New Delhi, May 13 Indian fashion is growing and its designers are not mere tailors, say industry experts irked by Manish Arora’s comment that designers here primarily cater to bridal wear. They also believe the Indian market is opening up to couture.
Designers like Ritu Kumar and James Ferreira believe the Indian design industry is ahead of just bridal lines.
“I think we have such a rich textile base in India that even if you look at the designers in India working on textiles alone, you could hardly call them tailors,” design veteran Ritu Kumar told IANS.
“I’m also a designer and I work a lot in the field and unit too, it’s nothing to do with the tailoring. I think Manish is going a little out of context. I totally disagree with his words,” added Kumar, who has been a part of India’s flourishing fashion fraternity for four decades.
Arora himself flaunts a tattoo which reads ‘Lady Tailor’ and hosted a TV show called “Adventures of the Ladies Tailor”.
But his comment has raised many eyebrows in the fashion industry.
“We are making what costumers want, so my question to him (Arora) is what is he making and for whom is he doing it?” said Ferreira, who is currently working on his collection in Sri Lanka.
Ferreira, 55, who started his career from retailing in up-market stores in Mumbai and designed for cine stars like Amitabh Bachchan and Mithun Chakraborty, says the country’s upcoming designers are extremely talented.
“I think he (Arora) is talking about the time when he was growing as designer in Mumbai. I believe that young designers are very talented in our country and I find them really challenging. I feel like I am growing and learning with them,” he said.
Arora started his journey in the fashion world in 1997 by launching his label Manish Arora. He furthered his presence in the Indian market by introducing his diffusion label Fish Fry in 2001.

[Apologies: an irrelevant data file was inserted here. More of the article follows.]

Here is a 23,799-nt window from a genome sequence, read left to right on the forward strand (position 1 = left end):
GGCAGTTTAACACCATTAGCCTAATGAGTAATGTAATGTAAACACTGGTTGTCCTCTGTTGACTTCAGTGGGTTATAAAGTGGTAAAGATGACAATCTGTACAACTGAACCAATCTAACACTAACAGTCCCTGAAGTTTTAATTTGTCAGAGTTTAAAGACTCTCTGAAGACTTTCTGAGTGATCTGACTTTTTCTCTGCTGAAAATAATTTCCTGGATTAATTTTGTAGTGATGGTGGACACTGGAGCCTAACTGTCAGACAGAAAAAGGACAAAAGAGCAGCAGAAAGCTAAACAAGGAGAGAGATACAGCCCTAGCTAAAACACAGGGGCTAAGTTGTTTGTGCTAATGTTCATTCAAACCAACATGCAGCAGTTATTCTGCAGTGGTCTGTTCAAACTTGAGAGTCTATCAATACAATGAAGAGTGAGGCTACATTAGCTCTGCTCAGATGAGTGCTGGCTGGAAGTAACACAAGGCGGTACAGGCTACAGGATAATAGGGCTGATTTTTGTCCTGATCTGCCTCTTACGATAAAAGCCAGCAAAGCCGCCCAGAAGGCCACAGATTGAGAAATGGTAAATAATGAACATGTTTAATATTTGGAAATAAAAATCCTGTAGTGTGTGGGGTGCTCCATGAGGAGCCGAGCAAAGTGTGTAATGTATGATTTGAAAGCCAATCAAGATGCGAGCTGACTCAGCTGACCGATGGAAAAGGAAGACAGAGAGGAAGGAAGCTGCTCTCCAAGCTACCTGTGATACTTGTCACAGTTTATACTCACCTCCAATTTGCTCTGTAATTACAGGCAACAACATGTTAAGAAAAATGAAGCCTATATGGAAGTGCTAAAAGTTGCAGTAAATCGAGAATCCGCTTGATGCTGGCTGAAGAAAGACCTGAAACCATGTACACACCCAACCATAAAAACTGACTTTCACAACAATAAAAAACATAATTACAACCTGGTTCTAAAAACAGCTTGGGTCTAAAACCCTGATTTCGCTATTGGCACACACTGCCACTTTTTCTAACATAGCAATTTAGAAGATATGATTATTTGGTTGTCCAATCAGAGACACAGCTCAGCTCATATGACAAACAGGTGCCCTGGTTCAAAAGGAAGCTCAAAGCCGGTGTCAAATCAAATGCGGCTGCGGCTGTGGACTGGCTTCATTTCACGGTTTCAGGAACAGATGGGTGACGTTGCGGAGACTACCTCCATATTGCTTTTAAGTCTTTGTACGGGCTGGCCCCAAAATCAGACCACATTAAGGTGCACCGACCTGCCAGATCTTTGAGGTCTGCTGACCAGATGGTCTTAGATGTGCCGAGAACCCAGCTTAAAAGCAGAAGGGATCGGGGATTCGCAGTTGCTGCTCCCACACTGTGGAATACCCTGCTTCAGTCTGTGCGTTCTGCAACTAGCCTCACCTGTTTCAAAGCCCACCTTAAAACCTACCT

He is a popular name in the international market, given his catchy, quirky designs in psychedelic colours. Foreign celebrities like Lady Gaga and Katy Perry have flaunted his designs, and he was the creative director of French fashion house Paco Rabanne for one year. The contract ended recently.
Indian fashion designers with global presence believe it’s each to his own when it comes to the Indian or international market. The product decides which market a designer caters to.
“It depends on what is your market — India or abroad? And what’s your product – pret or couture? If you are doing circus clothing and really bizarre stuff, then of course the market is very limited (in India),” said Jattinn Kochhar, who has completed 21 years in the fashion industry.
“I find Indian fashion market huge, its very much growing. The only thing is that if you look at the western clothes, may be it is not so large, but our own Indian fashion is huge,” said Ritu Kumar.
Apart from the popular, bi-annual Wills Lifestyle India Fashion Week and Lakme Fashion Week, India has witnessed an upsurge in the number of fashion events, with several cities hosting their own weeks as well as niche fashion events every now and them.
Unfortunately, the clarity in the business regarding the couture and pret designers is still hazy. A few couture designers believe major buyers and clients are based abroad, and India is not conducive for couture business.
“There is no clarity among most of the people in the fashion industry. If you look at most of the Indian designers’ portfolio, they are either doing resort wear or making lehenga cholis. Now the fact is that you can’t do everything; you have to specialise,” said Kochhar.
Ritu Kumar feels adequate number of designers cater to couture in India.
“India’s market is very healthy for couture, and couture in India is perhaps growing very fast, but at the same time there is a huge market for ready-to-wear,” she said.